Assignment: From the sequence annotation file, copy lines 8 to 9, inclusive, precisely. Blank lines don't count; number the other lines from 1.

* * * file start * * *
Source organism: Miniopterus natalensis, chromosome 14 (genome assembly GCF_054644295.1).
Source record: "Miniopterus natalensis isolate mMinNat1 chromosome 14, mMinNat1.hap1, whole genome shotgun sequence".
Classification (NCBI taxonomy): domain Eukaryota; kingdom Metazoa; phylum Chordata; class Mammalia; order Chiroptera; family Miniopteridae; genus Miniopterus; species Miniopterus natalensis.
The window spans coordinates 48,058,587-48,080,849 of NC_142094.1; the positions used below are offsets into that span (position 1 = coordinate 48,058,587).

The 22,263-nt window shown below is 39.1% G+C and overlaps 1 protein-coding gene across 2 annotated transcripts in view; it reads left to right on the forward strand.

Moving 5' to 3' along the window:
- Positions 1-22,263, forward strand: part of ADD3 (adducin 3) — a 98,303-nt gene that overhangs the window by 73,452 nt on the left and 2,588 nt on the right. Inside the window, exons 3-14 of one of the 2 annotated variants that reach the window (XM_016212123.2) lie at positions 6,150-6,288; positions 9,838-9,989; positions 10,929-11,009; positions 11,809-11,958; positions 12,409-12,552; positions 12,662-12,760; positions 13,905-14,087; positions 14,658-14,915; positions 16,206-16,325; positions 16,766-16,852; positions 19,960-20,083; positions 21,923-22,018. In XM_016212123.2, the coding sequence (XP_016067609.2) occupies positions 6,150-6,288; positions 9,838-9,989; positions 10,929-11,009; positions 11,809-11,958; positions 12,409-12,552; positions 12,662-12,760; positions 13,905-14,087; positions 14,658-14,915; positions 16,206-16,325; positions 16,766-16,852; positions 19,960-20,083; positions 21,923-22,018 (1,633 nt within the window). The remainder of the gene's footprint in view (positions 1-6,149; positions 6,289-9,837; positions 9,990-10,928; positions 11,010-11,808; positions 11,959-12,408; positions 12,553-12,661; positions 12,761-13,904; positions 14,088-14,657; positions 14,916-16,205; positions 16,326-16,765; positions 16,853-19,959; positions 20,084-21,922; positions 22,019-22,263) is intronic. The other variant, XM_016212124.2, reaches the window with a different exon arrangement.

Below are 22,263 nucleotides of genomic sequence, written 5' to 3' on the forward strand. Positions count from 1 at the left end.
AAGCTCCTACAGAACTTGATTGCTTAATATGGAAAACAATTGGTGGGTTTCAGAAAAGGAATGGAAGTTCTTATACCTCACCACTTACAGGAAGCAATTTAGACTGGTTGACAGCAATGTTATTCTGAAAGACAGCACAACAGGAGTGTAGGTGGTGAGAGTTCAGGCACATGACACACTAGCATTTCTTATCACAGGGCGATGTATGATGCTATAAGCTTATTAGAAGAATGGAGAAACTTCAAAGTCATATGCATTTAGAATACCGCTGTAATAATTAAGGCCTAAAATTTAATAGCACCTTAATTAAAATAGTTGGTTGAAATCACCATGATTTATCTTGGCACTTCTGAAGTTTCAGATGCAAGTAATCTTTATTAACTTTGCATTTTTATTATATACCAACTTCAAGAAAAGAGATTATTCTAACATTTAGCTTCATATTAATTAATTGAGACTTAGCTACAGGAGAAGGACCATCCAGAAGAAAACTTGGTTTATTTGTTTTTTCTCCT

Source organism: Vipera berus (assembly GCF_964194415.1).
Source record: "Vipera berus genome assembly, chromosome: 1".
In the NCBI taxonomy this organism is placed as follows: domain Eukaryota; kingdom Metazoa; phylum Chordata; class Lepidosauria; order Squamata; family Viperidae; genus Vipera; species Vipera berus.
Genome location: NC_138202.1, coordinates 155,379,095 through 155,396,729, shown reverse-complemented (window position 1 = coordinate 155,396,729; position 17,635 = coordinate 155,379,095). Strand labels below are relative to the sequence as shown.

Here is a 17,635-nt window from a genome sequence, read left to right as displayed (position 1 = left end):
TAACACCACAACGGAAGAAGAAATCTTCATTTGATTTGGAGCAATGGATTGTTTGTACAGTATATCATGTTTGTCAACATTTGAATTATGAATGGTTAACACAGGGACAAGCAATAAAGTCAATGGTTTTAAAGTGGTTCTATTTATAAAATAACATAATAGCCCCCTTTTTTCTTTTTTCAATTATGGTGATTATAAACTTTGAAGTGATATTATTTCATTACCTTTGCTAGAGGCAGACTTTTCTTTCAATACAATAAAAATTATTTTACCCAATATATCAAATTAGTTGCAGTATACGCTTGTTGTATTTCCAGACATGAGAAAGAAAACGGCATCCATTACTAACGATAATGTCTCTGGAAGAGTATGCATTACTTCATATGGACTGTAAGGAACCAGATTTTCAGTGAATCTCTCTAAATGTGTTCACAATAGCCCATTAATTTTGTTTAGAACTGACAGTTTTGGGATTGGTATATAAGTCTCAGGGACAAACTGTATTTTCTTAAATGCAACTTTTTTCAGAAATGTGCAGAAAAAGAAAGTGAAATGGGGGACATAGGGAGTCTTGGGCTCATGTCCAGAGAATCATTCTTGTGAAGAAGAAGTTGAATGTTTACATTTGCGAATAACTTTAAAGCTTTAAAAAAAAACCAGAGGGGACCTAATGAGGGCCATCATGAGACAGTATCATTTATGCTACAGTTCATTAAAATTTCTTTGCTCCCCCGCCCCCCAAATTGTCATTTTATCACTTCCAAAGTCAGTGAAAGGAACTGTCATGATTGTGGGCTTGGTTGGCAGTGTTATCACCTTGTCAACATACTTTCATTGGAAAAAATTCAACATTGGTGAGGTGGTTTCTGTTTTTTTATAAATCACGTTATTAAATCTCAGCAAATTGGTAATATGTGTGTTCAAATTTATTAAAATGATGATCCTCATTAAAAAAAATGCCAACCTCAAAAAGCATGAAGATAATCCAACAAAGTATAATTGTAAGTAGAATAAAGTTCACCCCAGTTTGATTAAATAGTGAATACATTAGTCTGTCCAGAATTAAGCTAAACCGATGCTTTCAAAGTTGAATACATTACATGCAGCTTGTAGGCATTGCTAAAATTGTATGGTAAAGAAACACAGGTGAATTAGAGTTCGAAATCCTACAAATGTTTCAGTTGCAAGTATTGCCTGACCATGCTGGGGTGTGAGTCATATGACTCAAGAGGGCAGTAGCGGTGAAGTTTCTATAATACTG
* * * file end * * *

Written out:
Below are 22,263 nucleotides of genomic sequence, written 5' to 3' on the forward strand. Positions count from 1 at the left end.
AAGCTCCTACAGAACTTGATTGCTTAATATGGAAAACAATTGGTGGGTTTCAGAAAAGGAATGGAAGTTCTTATACCTCACCACTTACAGGAAGCAATTTAGACTGGTTGACAGCAATGTTATTCTGAAAGACAGCACAACAGGAGTGTAGGTGGTGAGAGTTCAGGCACATGACACACTAGCATTTCTTATCACAGGGCGATGTATGATGCTATAAGCTTATTAGAAGAATGGAGAAACTTCAAAGTCATATGCATTTAGAATACCGCTGTAATAATTAAGGCCTAAAATTTAATAGCACCTTAATTAAAATAGTTGGTTGAAATCACCATGATTTATCTTGGCACTTCTGAAGTTTCAGATGCAAGTAATCTTTATTAACTTTGCATTTTTATTATATACCAACTTCAAGAAAAGAGATTATTCTAACATTTAGCTTCATATTAATTAATTGAGACTTAGCTACAGGAGAAGGACCATCCAGAAGAAAACTTGGTTTATTTGTTTTTTCTCCT